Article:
Society for Psychological Anthropology
This article uses children’s work as a lens to examine methodological concerns in the study of cultural transmission and children’s learning of useful domestic and subsistence skills. We begin by providing a review of the relevant literature concerning cultural transmission in the context of the ethnographic record, as well as more recent studies originating largely from psychology. We then offer an ethnographic case study concerning Asabano (PNG [Papua New Guinea]) childhood to make an important methodological contribution in the interdisciplinary study of cultural transmission. The case study centers on the paradox that Asabano parents, in interviews, claim that their children learn almost exclusively via parental teaching. Field observation and the parent’s and children’s spontaneous remarks suggest that this, in fact, does not happen and that children are expected to learn largely on their own with little parental intervention. To account for this paradox, we illustrate the limits of asking in particular cultural contexts like that of the Asabano, as well as the influence of institutions such as schools and churches, which have provided new and influential models of teaching that interlocutors are able to refer to in the context of interviews without necessarily changing their actual practices.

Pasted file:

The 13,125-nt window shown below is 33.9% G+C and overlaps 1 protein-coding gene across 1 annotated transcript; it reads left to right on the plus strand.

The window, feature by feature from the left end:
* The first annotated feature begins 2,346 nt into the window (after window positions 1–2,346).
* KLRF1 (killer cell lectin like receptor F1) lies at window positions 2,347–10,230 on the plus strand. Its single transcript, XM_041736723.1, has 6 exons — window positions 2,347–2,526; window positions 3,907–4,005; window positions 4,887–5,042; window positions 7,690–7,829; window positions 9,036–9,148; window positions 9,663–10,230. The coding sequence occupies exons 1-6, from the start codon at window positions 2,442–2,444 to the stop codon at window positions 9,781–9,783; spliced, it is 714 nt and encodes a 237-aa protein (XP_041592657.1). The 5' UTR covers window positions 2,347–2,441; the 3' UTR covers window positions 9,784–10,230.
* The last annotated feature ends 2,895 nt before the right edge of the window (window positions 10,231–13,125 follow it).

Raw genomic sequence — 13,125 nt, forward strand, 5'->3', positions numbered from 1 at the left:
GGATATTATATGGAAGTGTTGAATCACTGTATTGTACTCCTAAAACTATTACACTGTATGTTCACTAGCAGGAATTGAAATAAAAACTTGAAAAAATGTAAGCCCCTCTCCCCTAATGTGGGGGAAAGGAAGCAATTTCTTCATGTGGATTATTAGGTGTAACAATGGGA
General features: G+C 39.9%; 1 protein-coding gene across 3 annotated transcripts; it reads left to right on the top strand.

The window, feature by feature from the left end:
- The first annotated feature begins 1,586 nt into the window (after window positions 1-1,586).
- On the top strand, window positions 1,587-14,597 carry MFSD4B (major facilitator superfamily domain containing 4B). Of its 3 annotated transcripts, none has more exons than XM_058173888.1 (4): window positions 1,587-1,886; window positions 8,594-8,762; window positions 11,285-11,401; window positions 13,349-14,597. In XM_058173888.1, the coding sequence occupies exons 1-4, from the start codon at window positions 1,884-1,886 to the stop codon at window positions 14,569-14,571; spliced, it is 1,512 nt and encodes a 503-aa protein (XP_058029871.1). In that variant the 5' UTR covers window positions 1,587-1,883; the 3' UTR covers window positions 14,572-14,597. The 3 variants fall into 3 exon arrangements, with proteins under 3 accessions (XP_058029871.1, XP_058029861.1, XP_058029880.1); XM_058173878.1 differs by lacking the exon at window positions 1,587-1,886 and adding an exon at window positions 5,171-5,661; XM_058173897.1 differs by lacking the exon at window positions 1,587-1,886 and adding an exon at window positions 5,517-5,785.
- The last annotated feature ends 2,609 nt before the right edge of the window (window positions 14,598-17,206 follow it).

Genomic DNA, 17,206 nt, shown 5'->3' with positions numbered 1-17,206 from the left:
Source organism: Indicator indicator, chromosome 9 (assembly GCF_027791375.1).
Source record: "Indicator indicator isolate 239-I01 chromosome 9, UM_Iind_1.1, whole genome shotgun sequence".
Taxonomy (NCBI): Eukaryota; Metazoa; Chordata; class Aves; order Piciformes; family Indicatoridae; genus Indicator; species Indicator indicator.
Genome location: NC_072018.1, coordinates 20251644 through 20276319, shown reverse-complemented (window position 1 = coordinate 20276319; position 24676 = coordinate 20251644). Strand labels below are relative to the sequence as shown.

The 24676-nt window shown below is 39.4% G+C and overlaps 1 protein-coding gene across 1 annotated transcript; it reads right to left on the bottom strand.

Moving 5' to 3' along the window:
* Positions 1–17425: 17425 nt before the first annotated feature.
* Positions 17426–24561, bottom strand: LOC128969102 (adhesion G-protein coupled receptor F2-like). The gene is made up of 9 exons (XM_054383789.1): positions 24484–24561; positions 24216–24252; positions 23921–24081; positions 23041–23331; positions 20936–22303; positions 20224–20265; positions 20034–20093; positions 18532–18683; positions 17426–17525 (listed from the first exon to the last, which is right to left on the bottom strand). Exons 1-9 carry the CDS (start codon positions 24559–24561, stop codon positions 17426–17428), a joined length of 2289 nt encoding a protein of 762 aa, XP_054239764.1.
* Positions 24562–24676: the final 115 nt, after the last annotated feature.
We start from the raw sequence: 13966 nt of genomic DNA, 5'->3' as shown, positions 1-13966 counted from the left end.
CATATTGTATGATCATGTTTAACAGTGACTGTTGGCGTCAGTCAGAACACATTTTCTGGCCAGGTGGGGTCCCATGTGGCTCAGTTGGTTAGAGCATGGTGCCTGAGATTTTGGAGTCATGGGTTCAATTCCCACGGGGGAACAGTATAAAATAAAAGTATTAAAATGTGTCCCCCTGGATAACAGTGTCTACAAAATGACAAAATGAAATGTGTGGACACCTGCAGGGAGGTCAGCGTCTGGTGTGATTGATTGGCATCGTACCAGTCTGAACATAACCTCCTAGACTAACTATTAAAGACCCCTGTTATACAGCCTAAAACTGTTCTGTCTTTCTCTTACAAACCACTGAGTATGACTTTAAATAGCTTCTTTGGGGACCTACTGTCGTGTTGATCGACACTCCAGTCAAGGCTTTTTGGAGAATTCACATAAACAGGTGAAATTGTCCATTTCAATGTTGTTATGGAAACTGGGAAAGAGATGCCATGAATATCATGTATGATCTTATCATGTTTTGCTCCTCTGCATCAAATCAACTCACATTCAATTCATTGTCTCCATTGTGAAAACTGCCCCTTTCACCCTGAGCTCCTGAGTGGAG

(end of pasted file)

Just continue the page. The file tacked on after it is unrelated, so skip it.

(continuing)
Little, C. A. J. L. and Lancy, D. F. (2016), How Do Children Become Workers? Making Sense of Conflicting Accounts of Cultural Transmission in Anthropology and Psychology. Ethos, 44: 269–288. doi:10.1111/etho.12131